Le roi est mort, vive le roi! Famed (and controversial) wine critic & publisher Robert Parker official retired this week.
The Wine Advocate’s Editor-in-Chief Lisa Perrotti-Brown announced the departure in a nicely worded tribute on Thursday (5.16).
“As I retire from The Wine Advocate,” said Parker, “I have the honor of passing the baton to our wonderful team. The time has come for myself to relinquish all editorial and board responsibilities with immediate effect. I raise my glass to all of you for being part of this journey and hope all will continue to share the enthusiasm for discovering wines with our dedicated reviewers.”
The move is no surprise. Over the last decade, the now 71-year-old Parker slowly phased himself out of operations at Wine Advocate, the publication he founded 41 years ago. In 2011, he passed the baton of Burgundy and California tasting to Antonio Galloni. (Galloni then left the magazine in 2013 and Neal Martin and Jeb Dunnuck assumed those duties.)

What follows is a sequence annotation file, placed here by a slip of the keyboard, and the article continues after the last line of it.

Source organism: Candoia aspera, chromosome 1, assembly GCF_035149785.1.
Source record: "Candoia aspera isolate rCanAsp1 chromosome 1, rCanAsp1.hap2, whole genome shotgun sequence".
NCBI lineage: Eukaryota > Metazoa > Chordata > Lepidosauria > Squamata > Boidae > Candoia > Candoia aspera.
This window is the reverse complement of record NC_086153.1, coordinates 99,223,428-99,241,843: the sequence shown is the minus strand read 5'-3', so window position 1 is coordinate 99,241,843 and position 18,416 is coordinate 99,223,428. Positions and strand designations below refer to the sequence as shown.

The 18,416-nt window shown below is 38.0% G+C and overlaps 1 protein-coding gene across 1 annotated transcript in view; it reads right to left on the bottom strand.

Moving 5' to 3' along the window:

In 2012, Parker sold the bulk of his share in the publication and stepped down as editor. From 2015 through 2016, Martin also took the reins of the prestigious Bordeaux tastings from Parker.
Most recently, the founder’s role at the publication was confined to tasting notes and musings in a column dubbed ‘The Hedonist’s Gazette.”
It’s hard to quantify Parker’s immense influence on the wine world. However, Parker did pioneer quantifying the wine, itself; he is responsible for inventing the now-ubiquitous 100 point rating system. Over the last four decades, that system has been credited with making wine accessible to Americans; dumbing down wine tasting; inflating prices; standing up to profiteering prices (like the ’00 Bordeaux Fiasco), skewing too far towards “big” wines, and encapsulating the America palate.
Regardless of one’s opinion of the man’s work, his impact was undeniably immense. So, raise a glass as the oenophiles attempt to fill the void.